October 12, 2018

This week on To The Contrary with Bonnie Erbe, our panelists discuss the women’s vote, the future of Roe v. Wade, and binge eating disorder.

On the panel this week joining host Bonnie Erbe is: Del. Eleanor Holmes Norton (D-DC); Rina Shah, Republican Strategist; Alice Lloyd, Reporter, Weekly Standard; and Anushay Hossain, Founder, Anushay’s Point.

Click read more to see what they had to say!

Midterm Elections

Will the women’s vote put Democrats over the to?

  • Del. Eleanor Holmes Norton: “About the worst message you can send if you’re a Republican - and this is his message - ‘Trump is on the ballot.’ He keeps saying he is on the ballot. If you don’t think that doesn’t rear up women to say, ‘oh really? I forgot that for a moment!’”

  • Rina Shah: “The Women’s March certainly energized and I have seen it sustained. But I think Republican women, women who supported Judge Kavanaugh, now Justice Kavanaugh, they are stomping mad too, just like the women on the left. So I think we are going to see a surge in both parties of women turning out.”

  • Bonnie Erbe: “Especially young women, will they turn out? That is always the question. There was all this talk when Obama first ran for president of young people turning out like crazy, the exit polls show differently.”

  • Anushay Hossain: “Susan Collins is essentially saying ‘I believe you, but I don’t believe you.’ Because Dr. Ford said ‘I’m 100% sure.’ Can we talk about who looked unhinged? Brett Kavanaugh. If a woman had behaved like that...”

  • Alice Lloyd: “I think just the fact that women do favor Democrats this year suggests that the pink wave is bluing. I think though there is a real chance that the Kavanaugh confirmation could puncture the pink wave at least in that the Republican base was energized, not just because they really think he is right, but they saw why they did not like Democrats in the first place.”    


Roe v. Wade

Activists on both sides of the abortion rights debate are gearing up for future battles after the confirmation of Brett Kavanaugh.

  • Del. Eleanor Holmes Norton: “You have a court that is on the brink, if it has not already, lost credibility the way the House and the Senate have done, and you want to hold on to this institution as above the fray.”

  • Rina Shah: “I am with Lisa Murkowski, her and Susan Collins feel that he is not going to do [overturn Roe v. Wade]. There is just evidence in his background that just says that he is not the type and I am going to leave it right there. He’s got a mixed bag of opinions but I really do think that he sees it as precedent and he does not want to over turn that.”

  • Bonnie Erbe: “I covered the Supreme Court for 9 years in the late 90’s and it used to be the theory among reporters, and even in talking to the justices whom we had limited access to, that they would never overturn Roe v. Wade if the Republicans got a majority. They would just punch so many holes in it that it was as good as dead.”

  • Anushay Hossain: “I always explain the news to my daughter because I am on it and I talk about it. But with this story I really kept it away because i did not want that idea to even enter her head that if you come forward not only will people not believe you, the President of the United States could mock you at a rally.”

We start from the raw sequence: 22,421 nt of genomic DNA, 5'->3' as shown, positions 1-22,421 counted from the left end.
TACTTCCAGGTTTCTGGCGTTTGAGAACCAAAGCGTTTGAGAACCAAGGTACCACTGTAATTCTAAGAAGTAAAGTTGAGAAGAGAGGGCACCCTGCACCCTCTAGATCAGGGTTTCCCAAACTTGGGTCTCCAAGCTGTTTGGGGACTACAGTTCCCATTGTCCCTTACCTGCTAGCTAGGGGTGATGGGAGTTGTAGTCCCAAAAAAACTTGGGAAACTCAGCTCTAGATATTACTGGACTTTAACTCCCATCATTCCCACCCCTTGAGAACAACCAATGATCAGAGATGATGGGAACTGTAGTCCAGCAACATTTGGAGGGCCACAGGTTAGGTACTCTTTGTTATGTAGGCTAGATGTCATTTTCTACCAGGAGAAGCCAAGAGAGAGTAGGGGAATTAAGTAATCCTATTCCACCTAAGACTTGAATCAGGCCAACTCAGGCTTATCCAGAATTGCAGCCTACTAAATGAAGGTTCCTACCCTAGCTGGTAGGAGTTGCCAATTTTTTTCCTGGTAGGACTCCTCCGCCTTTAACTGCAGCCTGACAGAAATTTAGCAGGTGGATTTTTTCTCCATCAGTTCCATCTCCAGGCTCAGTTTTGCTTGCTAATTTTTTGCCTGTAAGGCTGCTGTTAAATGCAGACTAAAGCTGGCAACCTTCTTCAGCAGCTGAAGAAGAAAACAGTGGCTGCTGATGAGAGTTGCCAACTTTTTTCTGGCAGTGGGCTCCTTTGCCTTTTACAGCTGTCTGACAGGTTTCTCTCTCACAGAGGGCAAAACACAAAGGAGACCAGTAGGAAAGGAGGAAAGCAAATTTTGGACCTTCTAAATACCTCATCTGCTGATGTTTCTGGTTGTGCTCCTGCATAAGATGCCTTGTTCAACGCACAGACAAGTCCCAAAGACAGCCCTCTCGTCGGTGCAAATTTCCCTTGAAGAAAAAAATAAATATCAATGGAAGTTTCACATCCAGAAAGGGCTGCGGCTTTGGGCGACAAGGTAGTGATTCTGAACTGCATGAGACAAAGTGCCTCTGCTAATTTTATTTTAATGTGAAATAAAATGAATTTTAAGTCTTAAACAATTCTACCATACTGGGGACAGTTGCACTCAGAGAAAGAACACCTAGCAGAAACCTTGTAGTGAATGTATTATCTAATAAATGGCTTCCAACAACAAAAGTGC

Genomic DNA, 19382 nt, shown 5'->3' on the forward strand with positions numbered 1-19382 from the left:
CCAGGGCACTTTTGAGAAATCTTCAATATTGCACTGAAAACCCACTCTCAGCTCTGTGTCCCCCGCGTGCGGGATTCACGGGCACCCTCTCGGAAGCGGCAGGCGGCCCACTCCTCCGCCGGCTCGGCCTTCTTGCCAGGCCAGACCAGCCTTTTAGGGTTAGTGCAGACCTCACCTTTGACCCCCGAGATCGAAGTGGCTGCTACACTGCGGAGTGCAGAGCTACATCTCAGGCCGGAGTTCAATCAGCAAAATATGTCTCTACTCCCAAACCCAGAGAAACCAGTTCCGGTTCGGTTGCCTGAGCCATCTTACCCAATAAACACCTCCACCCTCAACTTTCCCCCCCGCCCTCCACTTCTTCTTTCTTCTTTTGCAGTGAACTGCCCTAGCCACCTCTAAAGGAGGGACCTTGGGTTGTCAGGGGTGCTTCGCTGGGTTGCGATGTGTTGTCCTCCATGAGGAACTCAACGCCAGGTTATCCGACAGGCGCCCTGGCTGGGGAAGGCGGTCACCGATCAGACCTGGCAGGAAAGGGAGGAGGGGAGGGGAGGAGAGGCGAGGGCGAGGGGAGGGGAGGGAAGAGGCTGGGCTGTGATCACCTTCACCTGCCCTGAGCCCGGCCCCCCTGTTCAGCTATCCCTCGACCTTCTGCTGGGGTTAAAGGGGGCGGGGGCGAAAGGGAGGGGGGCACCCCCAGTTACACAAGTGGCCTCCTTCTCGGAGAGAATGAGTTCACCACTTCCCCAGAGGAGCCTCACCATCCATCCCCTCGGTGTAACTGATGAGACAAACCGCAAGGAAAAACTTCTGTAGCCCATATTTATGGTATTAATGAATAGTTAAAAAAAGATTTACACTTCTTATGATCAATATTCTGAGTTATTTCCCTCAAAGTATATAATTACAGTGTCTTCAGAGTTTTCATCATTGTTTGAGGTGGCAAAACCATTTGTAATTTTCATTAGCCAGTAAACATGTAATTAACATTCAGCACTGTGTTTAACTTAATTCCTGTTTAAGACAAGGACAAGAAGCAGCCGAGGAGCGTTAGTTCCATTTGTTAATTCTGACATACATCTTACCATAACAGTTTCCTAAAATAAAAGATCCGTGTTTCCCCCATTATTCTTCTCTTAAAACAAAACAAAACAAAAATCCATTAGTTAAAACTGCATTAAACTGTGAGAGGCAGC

• Alice Lloyd: “What conservatives want from an overturn or from more restrictions has always been not to abolish abortion but to let the states legislate it. And so restriction on abortion coming from the supreme court absent an overturn  of roe frankly have the same effect at the state level anyway.”

The Weight of Being

Kara Richardson Whitely discusses battling a binge eating disorder.

  • Del. Eleanor Holmes Norton: “This is a movement that has to grow, and it’s got to be led by women, and if they get out in front with it, they can succeed but that will take TV and Hollywood years.”  

  • Rina Shah:  “Look at Beyonce out there, look at Cardi B. I mean look at Taylor Swift even. All of these womens have millions, Kim Kardashian number one. These people have so many resources, financial, to make their bodies look just the way they want and Kim Kardashian being primarily that. I mean she has invested so much into having that perfect, what she thinks is, having that perfect physique. And millions of women think it is perfect too. People like myself, we are 35 and mom’s of two, we aspire for that, why? Because it has been thrown in our faces for years since we were kids.”   

  • Bonnie Erbe: “Is it right to say ‘you look beautiful?’ Or should you say ‘make sure you are healthy’ and ‘go to a doctor, get checked, see how you are doing’ and work to make your health the main point?”

  • Anushay Hossain:“I was thinking to myself the other day what I really want to look like, and I want to have the body back from when I was twenty, but now I am almost forty, and I have two kids, and that is just not realistic. After all the health complications I had after becoming a mom, I am so lucky to have my health, why am I thinking about that waistI had? My body has done such amazing things since.”  

  • Alice Lloyd: “We see this to a little bit in the private sector and in the diet industry, the pivot from appearance to wellness. Weight Watchers just changed its name for a reason. It is in response to the culture shifting and I think it is right that the culture is shifting.”   

  • Kara Richardson Whitely: “Binge-eating disorder is the most common disorder, but it’s the least talked about, it’s the newest eating-disorder diagnosis in the DSM-5, and yet, it is 2.5 times more prevalent than anorexia and bulimia combined.”

Be sure to tune in this week for more discussion! Click here to check your local listings.